Follow TV Tropes


Film / F/X: Murder by Illusion

Go To
Is it murder or is it Title Drop?

Rollie: In this hand is the ammo for the gun.
Rollie: And this is Krazy Glue. 1001 uses... now 1002.

F/X: Murder by Illusion is a 1986 movie starring Bryan Brown and Brian Dennehy, about a movie special effects man, Rollie Tyler (Brown), who gets dragged into the criminal underworld when he is hired by the F.B.I.'s witness protection program to fake the death of notorious mob boss Nicholas DeFranco (Jerry Orbach).

The F/X shoot goes awry, and now it looks like Rollie - through criminal negligence or deliberately - is responsible for the actual death of the man whose demise he was supposed to fake.

While Rollie frantically tries to figure out what went wrong, NYPD Detective Leo McCarthy (Dennehy) is investigating the same murder, and increasingly frustrated that the FBI is being less helpful than usual.

Not to be confused with FX, the Disney-owned cable channel, or f(x), the South Korean Girl Group.

The movie was followed up in 1991 with F/X 2: The Deadly Art of Illusion, in which Rollie, now retired from special effects, is asked by his girlfriend's ex-husband to help him catch a killer. When the ex-husband and killer are both killed by an unknown assailant, Rollie turns to former-detective turned Private Investigator McCarthy to help him figure out why and bring the killer to justice.

Both movies were followed up by F/X: The Series, which has its own page, and recast the roles of both Rollie and McCarthy, likely for budget reasons.

F/X and F/X 2 contain examples of:

  • The Calls Are Coming from Inside the House: A phone call is traced to the lobby of the same government building where the call is being taken. Turns out that two pay phones have been taped together earpiece-to-mouthpiece so tracing the call wouldn't work.
  • Celebrity Paradox: The Rambo films exists in the film's universe, evidenced by the poster for the second film in Rollie's apartment. Leo's actor Brian Dennehy had played the Big Bad of the first film.
  • Chekhov's Gun: DeFranco's pacemaker in the first one. He worries that the transceiver used to trigger the blood-packs will interfere with it. At the end, he touches an electrified gate. Whoops!
  • Decoy Protagonist: In the first film Ellen seems like a typical love interest and a sidekick, but is shot by a sniper 30 minutes in.
  • Fake Action Prologue: Both movies open up with a shooting of a film.
    • In the first movie, it's a crime thriller involving a mysterious trenchcoated man shooting up a fancy restaurant. The scene is performed successfully thanks to Rollie's work.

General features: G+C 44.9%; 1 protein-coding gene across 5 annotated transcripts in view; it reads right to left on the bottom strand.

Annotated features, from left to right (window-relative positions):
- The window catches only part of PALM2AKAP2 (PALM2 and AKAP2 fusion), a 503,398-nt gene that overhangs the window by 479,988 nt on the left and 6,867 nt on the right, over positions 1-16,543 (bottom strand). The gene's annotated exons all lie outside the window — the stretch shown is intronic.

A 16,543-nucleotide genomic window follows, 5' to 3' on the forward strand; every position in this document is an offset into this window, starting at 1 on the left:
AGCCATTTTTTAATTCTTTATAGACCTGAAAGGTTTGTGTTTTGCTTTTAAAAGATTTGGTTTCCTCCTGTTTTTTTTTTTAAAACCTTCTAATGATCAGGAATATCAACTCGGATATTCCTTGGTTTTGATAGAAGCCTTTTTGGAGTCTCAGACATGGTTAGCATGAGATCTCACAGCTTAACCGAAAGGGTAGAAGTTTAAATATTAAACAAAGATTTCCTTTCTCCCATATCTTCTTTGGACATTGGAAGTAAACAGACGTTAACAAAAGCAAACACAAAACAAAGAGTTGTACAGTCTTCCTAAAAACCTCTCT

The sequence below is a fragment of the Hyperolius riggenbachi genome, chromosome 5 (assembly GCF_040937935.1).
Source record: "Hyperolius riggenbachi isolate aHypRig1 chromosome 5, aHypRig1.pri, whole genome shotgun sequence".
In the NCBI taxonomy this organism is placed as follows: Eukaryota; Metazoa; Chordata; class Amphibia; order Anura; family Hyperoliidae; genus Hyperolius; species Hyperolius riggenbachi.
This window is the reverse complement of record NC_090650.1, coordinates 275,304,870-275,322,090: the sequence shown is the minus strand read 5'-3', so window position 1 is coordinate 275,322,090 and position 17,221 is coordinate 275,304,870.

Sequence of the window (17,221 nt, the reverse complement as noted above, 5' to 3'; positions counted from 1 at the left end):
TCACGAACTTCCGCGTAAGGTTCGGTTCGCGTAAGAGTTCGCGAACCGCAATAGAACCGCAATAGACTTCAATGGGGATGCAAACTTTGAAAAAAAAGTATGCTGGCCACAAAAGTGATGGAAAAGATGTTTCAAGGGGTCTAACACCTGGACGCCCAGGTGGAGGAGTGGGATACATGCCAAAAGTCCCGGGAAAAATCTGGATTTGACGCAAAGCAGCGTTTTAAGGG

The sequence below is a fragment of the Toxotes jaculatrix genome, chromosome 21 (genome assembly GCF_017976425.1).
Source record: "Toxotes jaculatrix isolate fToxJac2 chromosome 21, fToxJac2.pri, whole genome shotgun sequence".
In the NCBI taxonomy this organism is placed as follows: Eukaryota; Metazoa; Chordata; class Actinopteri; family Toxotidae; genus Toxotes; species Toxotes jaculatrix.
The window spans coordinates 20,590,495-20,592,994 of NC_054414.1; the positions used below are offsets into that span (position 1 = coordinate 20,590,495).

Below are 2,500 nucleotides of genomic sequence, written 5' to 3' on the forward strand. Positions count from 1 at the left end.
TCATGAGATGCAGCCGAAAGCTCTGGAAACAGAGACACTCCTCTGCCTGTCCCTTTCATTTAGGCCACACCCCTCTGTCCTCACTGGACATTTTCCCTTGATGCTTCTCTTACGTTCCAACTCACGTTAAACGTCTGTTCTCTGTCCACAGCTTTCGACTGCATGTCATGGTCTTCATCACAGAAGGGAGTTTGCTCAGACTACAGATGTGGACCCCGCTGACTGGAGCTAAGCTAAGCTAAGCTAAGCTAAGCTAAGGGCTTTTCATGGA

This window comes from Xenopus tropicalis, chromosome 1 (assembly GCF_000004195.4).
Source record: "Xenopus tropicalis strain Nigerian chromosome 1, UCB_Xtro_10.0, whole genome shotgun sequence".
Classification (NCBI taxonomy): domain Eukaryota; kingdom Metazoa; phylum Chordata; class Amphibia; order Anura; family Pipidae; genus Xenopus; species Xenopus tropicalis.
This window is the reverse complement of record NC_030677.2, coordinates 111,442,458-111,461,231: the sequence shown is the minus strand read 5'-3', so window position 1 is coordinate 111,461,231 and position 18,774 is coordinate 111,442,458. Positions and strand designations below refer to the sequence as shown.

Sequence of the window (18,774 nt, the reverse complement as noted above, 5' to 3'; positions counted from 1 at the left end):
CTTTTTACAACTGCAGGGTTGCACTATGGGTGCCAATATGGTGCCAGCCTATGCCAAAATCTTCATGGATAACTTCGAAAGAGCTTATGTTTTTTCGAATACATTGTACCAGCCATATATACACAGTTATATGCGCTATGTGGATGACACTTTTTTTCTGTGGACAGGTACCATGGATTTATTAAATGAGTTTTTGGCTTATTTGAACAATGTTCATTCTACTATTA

• For the second, a sci-fi alien movie inspired by The Terminator featuring an alien cyborg Disguised in Drag is being filmed. The shoot ends in failure when the effects technician's explosion doesn't go off when it's supposed to. Things get further compounded when the "Quarter million dollar" animatronic prop used for the alien cyborg runs amok and threatens the safety of the gathered audience. Rollie jumps in to deactivate it, to the director's annoyance.
  • Faking the Dead: The professed intent of Rollie's first job is to do this for DeFranco being put into witness protection. It turns out to be a double bluff where Rollie is framed for the death of DeFranco, but he was indeed only Faking The Dead.
  • Jump Scare: Rollie has a latex movie monster set up to leap at his door while a recording of the monster's roar is played, whenever somebody comes in. An effective anti-intrusion method. In the second movie, he employs a remote-controlled clown lying in wait for anyone anticipating the monster!
  • Lampshaded Double Entendre: McCarthy finishes a "how to use a gun" lecture to a female cop with, "And this is how you 'cock the sucker' a manner of speaking, that is."
  • Latex Perfection: Justified in that Rollie not only employs significant computer resources to generate a full 3-D image of the head, but he also generates the "mask" in strips so that it moves naturally with the face.
  • Lighter and Softer: The PG-13 sequel is this to the R-rated original film, due to less profanity, gore and violence.
  • Master of Disguise: Rollie makes full use of his makeup skills to appear as different people, or to disguise other people as part of his plans.
  • Numbered Sequels: The second movie simply changes F/X to F/X 2 to create the sequel name.
  • Set a Mook to Kill a Mook: In the climax of the first movie, Rollie deals with Mason's mooks by using special effects tricks to make them kill each other while trying to kill him (for instance, by making a reflection of himself appear to a mook who shoots at it and kills another mook who was standing behind it).
  • Suicide by Cop: How Rollie deals with Colonel Mason in the first movie. He tricks him into grabbing an unloaded Uzi covered in Krazy Glue (see the quotes at the top of the page) and forces Mason into a confrontation with the police, where he is quickly shot dead after 'refusing' to drop his gun.

Alternative Title(s): FX